Monday, 23 December 2013

Ice storm impacts on birds

The recent ice storm across eastern Canada has been pretty impressive, making for some really nice scenery with all that build up of ice on everything
View from my desk
Near Kingston we have about 1+cm of ice on most surfaces
All that ice is making for many of power outages and broken branches/trees but it is also tough on birds. Raptors might have trouble getting food underneath the hard crust of ice but it also impacts many other birds in lots of ways.

Mourning Doves are relative newcomers to Ontario from further south. They're not very well adapted for our winter conditions and you often see them with missing toenails due to frost bite. At my feeders many Mourning Doves have damaged tails from the ice:

Are you seeing impacts to birds/wildlife from the storm?

edit: here's the Kitchener CBC results for Mourning Dove:

Sunday, 22 December 2013

79th annual Kitchener Christmas Bird Count

The 79th Kitchener CBC was held, as usual, on the first Saturday of the count period, which fell on December 14, 2013. 

A few words about this year’s weather are certainly in order. Unlike the past couple of years, winter certainly arrived well before the count happened. That froze up many bodies of water, including the Grand River in places. The wintery lead-up meant that many species that sometimes linger (especially waterfowl) were non-existent this year. In addition, the actual count day was down-right miserable with 10-20 cm of snow to start the day with another 5-10 cm falling continuously throughout the day. The whole day was cold (low of -13.9° C, “high” of -11.0° C), windy (15-35 km/h out of the southeast), and decidedly wintery-feeling!

The weather on count day had the negative effect of fewer hours spent walking around and more time driving in cars, so species and numbers were undoubtedly missed. Many birds were simply riding out the storm on the day of the count too, making counting them difficult.  

As if the weather wasn’t enough, tree seed crops in the boreal forest was excellent this year, so the finches from the north that have been present the last couple years opted to stay north this year.

Still, despite all of the odds stacked against us, 59 species were recorded on count day, just below the twenty-year average of 60. Three additional species were observed during count week (Peregrine Falcon, Merlin, and Swamp Sparrow). 60 field observers and 41 feeder watchers1 logged a record total of just under 190 hours finding 24,618 individuals, pretty much right on the twenty-year average of 24,524.  No new species were added to the official count list. What follows is a list of highs, lows, and unusual species and then the complete list of results for this year’s count.

Unusual species: Greater Scaup (2nd record), Gray Catbird (3rd record), Brown Thrasher (5th record), Lesser Black-backed Gull (7th record), Red-breasted Merganser (8th record), Snowy Owl (8th record).

New highs: Canada Goose (8,428, previous high 7,213 in 2010), Lesser Black-backed Gull (4, previous high 3 in 2011), Snowy Owl (2, ties previous high of 2 in 1992).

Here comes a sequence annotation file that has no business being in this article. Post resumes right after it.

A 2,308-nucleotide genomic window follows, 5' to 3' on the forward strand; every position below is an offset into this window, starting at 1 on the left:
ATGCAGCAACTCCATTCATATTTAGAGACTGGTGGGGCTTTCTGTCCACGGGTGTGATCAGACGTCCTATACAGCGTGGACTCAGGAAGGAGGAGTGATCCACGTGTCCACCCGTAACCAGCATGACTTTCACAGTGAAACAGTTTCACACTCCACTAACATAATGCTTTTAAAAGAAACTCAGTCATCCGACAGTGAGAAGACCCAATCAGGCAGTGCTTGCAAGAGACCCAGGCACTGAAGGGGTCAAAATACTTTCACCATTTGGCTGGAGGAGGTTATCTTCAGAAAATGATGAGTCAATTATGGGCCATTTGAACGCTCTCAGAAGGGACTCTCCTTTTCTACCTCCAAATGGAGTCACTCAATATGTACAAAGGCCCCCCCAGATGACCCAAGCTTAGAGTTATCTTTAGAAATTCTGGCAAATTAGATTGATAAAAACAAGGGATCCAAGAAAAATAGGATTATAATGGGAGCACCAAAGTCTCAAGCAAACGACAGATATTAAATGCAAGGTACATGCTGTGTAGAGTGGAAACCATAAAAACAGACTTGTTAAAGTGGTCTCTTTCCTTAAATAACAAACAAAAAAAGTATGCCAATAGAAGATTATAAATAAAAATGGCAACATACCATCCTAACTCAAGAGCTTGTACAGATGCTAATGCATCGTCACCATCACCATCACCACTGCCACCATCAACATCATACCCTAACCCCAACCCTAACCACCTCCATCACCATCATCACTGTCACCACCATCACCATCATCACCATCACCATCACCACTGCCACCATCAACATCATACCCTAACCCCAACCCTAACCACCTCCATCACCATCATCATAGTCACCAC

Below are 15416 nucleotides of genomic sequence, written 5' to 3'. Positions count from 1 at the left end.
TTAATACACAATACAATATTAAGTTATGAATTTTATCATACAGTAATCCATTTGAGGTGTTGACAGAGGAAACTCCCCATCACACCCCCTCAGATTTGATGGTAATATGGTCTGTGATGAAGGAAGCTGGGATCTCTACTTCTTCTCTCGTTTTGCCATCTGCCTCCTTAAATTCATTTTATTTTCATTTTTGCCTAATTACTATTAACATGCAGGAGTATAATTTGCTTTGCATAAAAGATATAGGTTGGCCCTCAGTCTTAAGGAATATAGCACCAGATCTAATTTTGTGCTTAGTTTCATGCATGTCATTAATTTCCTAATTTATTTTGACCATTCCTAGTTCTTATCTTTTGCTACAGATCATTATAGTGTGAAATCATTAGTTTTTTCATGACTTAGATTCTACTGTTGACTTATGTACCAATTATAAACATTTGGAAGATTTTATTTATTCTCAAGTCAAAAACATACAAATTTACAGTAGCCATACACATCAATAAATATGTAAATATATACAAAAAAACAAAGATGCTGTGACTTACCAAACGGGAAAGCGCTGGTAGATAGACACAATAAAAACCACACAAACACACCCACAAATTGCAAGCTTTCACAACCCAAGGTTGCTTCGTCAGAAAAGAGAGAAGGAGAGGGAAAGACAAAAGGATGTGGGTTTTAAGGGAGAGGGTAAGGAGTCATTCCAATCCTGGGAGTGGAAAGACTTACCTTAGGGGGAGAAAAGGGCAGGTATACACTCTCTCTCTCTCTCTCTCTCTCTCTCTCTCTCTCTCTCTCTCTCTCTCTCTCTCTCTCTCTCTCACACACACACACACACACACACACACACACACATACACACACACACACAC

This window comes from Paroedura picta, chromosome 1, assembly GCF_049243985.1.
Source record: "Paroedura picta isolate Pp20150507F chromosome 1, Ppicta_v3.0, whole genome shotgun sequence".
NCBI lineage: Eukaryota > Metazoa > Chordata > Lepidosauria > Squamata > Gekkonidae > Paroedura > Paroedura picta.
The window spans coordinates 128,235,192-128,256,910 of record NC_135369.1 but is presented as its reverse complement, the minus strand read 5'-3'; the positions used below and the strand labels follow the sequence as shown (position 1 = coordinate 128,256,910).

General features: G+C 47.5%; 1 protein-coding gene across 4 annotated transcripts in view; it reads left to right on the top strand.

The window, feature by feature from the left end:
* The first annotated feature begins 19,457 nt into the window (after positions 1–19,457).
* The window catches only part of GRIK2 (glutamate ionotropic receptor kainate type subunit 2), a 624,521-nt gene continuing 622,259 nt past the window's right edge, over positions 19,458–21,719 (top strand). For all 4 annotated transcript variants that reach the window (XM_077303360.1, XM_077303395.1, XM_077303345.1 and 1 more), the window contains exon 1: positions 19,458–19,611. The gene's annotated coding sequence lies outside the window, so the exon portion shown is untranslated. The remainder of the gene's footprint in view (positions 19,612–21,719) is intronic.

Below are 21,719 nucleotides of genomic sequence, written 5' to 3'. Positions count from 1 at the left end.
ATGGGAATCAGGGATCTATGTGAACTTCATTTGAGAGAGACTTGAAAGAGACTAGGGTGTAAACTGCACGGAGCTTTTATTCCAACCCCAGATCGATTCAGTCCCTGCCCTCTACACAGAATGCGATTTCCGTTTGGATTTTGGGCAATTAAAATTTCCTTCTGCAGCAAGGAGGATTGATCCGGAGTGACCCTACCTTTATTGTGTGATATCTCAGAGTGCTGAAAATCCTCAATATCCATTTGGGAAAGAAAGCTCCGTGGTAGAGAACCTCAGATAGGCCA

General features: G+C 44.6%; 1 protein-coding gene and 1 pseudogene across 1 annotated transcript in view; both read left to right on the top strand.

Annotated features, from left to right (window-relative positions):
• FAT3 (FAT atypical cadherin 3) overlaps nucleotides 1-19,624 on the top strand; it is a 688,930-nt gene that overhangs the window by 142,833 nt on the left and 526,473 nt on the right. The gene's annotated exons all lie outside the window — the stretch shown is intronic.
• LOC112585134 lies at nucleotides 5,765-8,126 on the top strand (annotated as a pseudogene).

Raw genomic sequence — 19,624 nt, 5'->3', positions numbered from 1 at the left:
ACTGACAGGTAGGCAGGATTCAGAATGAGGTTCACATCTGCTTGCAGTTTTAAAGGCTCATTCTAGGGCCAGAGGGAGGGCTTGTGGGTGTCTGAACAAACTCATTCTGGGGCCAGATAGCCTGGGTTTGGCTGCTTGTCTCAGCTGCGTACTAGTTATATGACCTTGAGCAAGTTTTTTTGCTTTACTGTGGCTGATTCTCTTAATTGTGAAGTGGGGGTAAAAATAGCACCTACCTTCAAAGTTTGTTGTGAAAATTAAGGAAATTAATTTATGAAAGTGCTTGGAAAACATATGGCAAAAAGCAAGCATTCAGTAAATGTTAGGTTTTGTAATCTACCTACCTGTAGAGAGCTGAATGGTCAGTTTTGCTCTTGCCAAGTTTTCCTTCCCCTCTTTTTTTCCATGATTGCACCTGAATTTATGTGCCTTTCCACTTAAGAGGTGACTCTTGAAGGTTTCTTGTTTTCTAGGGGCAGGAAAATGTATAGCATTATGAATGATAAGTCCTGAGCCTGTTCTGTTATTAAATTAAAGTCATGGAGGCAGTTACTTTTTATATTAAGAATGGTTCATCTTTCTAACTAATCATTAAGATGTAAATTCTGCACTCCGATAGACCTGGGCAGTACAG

Other high counts (20 year average): Iceland Gull 6 (1.4), Horned Lark 118 (32), Red-bellied Woodpecker 32 (10), Eastern Screech-Owl 22 (9), Bald Eagle 4 (2), Wild Turkey 134 (58), White-throated Sparrow 12 (7), Slate-colored Junco 1,052 (654), Northern Cardinal 379 (253), American Robin 140 (94).

Low counts (20 year average): Sharp-shinned Hawk 1 (9), Great Black-backed Gull 6 (45), American Kestrel 1 (7), Ring-billed Gull 99 (704), Cedar Waxwing 22 (125), Song Sparrow 3 (15), American Black Duck 21 (77), Herring Gull 386 (1185), Winter Wren 1 (3), Bufflehead 6 (12).

Notable misses (times recorded on last 20 counts): Swamp Sparrow (17), Carolina Wren (11), Ruffed Grouse (11), Merlin (9), all finches besides House Finch and American Goldfinch, and all blackbirds.

Thanks to all 101! counters we had helping make this year another success, and to Virgil and Beth Martin for hosting our wrap-up meeting and dinner.

The full results will be available on the KWFN webpage and through the Audubon CBC page.  Next year’s count will be held on December 20, 2013-mark your calendars!

Click here for a map showing the location of the Kitchener Christmas Bird Count.

1 Thanks to an article posted the week before the count in The Record, we had a tremendous response with 33 new feeder counts because of it.

Brown Thrasher at Laurel Creek. Photo by Laura Ehnes
Gray Catbird at Woodside Park. Photo by Doug Martin
Species Total
Great Blue Heron 6
Canada Goose 8,428
American Black Duck 21
Mallard 2,983
Greater Scaup 2
Common Goldeneye 158
Bufflehead 6
Hooded Merganser 1
Common Merganser 188
Red-breasted Merganser 1
Bald Eagle 4
Northern Harrier 1
Sharp-shinned Hawk 1
Cooper's Hawk 7
Red-tailed Hawk 43
Rough-legged Hawk 3
American Kestrel 1
Merlin cw
Peregrine Falcon cw
Wild Turkey 134
Ring-billed Gull 99
Herring Gull 386
Iceland Gull 6
Lesser Black-backed Gull 4
Glaucous Gull 5
Great Black-backed Gull 6
Rock Pigeon 441
Mourning Dove 576
Eastern Screech-Owl 22
Great Horned Owl 6
Snowy Owl 2
Belted Kingfisher 8
Red-bellied Woodpecker 32
Downy Woodpecker 127